by Hy Conrad
“Dinsmore, you’re fired.” The middle-aged matron paused, then managed to spoil the dramatic moment with a sneeze. “Hazel told me how you’ve been toying with her affections. I’ll have none of that.”
The sullen groundskeeper glared from across the over decorated library. “It was Mr. Mellon who hired me, not you.”
“Well, it’s my house, not Mr. Mellon’s. Besides, I already talked to him. He’s on his way home now.” Ellen Mellon opened her checkbook and began writing. “Here’s your severance, Dinsmore. I want you off the property tonight.”
Several hours later, Mr. and Mrs. Mellon sat on the verandah enjoying a cocktail as they gazed out on the manicured lawns. “I hope I did the right thing. Dinsmore was a good worker groundskeeper but I always suspected him of petty pilfering. And now with this Hazel business…”
“You were quite justified,” Kingsley Mellon assured his wife. “You know…” He was interrupted by the tinny wail of a car horn. “Sounds like Dinsmore’s clunker. I thought he’d be gone by now.” When the wail refused to cease, Kingsley took one more sip of scotch and walked off in the direction of the groundskeeper’s cottage.
The old car sat idling in front of the locked-up cottage. Behind the wheel was the large, bulky form of Stanley Dinsmore, his head pressing against the horn bar as he convulsed in the final throes of an agonizing death.
A patrol car drove through the gates of Mellon Manor. No siren. The upscale Connecticut county was full of old money and the police knew how to be discreet. When the medical examiner expressed a suspicion of poison, the captain in charge sent the body off in an unmarked car then set about taking statements. Discreetly.
Ellen Mellon described her afternoon. “Kingsley telephoned me from the airport. He gave his approval to dismiss Dinsmore and said he would be home within the hour. I asked him to pick up another bottle of cold medicine. After firing Dinsmore, I looked out the window. He was walking back toward his cottage. That’s the last I saw of him. I talked to Hazel about dinner then went up to my room for a nap. I’m trying to shake this cold. An hour and a half later, I woke up and called Kingsley on the intercom. He was in the poolhouse, swimming laps. I asked him to join me for cocktails on the verandah. We were sitting there together when the car horn started up.”
Kingsley Mellon was younger than his wife, handsome and thin. “I had just come home from a business trip to Chicago. Got in around five. Ellen was in her bedroom napping. I went up to my own room, changed out of my suit, then went down to the pool. I was almost through my regular series of laps when Ellen called on the intercom. I got dressed in the poolhouse then joined her on the verandah.”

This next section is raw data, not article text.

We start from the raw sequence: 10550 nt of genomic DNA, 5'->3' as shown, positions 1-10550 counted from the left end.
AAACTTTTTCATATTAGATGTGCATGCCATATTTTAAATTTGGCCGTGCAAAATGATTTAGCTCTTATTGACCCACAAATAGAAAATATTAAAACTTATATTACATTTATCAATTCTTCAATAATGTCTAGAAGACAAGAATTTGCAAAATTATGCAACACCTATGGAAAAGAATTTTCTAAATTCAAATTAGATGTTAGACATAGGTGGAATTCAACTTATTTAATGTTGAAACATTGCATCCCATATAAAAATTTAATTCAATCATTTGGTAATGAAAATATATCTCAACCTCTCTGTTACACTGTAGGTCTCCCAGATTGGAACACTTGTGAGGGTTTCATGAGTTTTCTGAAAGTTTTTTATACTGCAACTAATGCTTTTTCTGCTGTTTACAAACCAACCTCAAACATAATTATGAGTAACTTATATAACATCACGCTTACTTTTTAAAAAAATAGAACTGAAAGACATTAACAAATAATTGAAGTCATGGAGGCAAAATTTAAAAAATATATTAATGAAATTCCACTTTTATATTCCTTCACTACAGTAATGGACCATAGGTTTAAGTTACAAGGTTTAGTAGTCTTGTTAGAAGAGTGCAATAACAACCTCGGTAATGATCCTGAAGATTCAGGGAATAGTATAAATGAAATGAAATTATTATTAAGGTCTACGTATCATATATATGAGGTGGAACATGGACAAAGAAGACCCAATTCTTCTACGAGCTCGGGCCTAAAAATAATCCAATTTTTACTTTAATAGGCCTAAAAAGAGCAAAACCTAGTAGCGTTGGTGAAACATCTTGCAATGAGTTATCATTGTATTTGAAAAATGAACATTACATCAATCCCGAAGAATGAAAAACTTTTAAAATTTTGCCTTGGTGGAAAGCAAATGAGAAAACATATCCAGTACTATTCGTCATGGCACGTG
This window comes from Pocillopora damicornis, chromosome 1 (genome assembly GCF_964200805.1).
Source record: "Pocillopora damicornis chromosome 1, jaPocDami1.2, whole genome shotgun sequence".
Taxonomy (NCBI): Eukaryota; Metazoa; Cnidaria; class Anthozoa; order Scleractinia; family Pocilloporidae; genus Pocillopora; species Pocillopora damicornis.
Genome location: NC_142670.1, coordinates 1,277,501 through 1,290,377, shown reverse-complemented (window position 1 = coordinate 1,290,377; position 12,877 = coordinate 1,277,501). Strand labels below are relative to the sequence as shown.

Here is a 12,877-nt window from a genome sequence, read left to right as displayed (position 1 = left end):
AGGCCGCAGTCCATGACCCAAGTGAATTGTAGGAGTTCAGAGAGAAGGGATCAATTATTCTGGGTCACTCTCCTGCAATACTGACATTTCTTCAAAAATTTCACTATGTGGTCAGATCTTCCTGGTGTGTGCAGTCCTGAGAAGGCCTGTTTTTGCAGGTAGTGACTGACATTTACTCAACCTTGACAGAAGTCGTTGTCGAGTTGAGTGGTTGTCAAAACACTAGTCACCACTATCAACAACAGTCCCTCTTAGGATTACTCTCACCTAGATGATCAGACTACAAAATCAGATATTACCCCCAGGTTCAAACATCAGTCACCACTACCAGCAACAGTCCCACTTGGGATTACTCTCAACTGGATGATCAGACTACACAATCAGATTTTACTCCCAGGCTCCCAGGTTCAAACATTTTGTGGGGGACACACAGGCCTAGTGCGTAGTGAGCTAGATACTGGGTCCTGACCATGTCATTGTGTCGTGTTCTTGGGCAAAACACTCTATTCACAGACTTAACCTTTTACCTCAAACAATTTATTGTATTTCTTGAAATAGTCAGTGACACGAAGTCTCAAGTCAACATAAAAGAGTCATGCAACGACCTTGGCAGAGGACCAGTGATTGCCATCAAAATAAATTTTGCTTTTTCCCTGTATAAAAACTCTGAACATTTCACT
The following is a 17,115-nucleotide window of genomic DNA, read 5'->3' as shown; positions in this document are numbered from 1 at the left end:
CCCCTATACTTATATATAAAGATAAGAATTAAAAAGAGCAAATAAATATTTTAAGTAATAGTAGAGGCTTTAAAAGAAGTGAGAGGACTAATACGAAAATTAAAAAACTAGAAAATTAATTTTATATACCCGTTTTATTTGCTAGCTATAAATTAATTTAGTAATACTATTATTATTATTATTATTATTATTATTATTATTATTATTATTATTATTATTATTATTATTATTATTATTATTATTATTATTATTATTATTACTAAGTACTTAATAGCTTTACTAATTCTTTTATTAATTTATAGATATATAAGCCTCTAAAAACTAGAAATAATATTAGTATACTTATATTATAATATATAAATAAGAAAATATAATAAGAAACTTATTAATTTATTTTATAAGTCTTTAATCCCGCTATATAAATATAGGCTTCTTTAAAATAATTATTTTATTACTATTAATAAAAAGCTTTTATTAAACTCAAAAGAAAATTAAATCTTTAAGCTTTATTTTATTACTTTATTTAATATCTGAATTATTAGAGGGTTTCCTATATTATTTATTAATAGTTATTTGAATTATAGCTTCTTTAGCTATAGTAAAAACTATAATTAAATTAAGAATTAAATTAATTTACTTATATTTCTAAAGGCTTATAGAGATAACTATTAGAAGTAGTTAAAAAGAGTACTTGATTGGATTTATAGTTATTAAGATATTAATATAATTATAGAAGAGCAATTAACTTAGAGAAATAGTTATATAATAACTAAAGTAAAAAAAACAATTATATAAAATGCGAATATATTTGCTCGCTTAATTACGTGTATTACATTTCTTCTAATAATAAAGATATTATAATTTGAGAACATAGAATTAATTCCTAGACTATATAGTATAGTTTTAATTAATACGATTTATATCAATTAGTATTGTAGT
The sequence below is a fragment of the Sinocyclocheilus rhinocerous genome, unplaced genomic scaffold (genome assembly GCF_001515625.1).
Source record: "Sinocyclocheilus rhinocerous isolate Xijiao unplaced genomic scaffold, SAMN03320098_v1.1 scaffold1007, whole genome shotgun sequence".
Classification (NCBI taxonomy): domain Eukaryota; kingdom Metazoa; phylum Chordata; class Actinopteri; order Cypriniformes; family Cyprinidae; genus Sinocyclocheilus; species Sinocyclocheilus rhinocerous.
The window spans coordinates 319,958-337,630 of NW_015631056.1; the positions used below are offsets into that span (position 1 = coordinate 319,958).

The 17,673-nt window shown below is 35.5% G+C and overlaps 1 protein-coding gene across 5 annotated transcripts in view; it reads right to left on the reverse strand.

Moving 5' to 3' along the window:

“So, you never saw Stanley Dinsmore today.” The captain checked his notes. “You got off the plane, talked to your wife on the phone, bought some cold medicine and drove straight home.”
Kingsley seemed confused. “I didn’t buy any cold medicine.”
“Your wife says she asked you to pick some up.”
“No, she didn’t. Maybe she meant to ask, but she didn’t.”
Neither Kingsley Mellon nor his wife were officially suspects and the captain had no search warrant. But when he twice complained of a headache, both Ellen Mellon and her husband looked through their medicine cabinets for aspirin. The captain observed that there were no cold remedies at all in Kingsley’s cabinet while Ellen’s cabinet contained a half-filled bottle of liquid medication.
The maid, Hazel, had been the only other person on the estate and her story meshed nicely with the others’. “Mrs. Mellon and I discussed the menu. She went upstairs and I began dinner. A half-hour later Mr. Mellon drove up. A little after that I heard him in the poolhouse; it’s right next to the kitchen. Neither of them went out, at least I don’t think so.”
The captain glanced out the kitchen window to a view of the sprawling lawn. “Did you see anyone out there while you were making dinner?”
“Well,” Hazel hemmed. “I took a break once to bring Mr. Mellon a towel. When I came back, I happened to look out. I thought I saw Stan, Mr. Dinsmore, walking back toward his cottage.”
While the captain was still at Mellon Manor, a call came in from the medical examiner. “Captain? Found it in the stomach and muscle fibers. N-oxystrychnine acid. Strychnine. Probably taken 1/2 to one hour before death. Painful, too. Cramps and spasms. Someone wanted this Dinsmore to suffer.”
The captain went out for a walk and a think. “Painful? Then why didn’t the poor fool call for help?” As he wandered down to the cottage, the detective tried to piece the case together. “The man has just been fired and is about to go away forever. A low-paid servant. Yet someone goes to all the trouble to poison him. Why? And how?”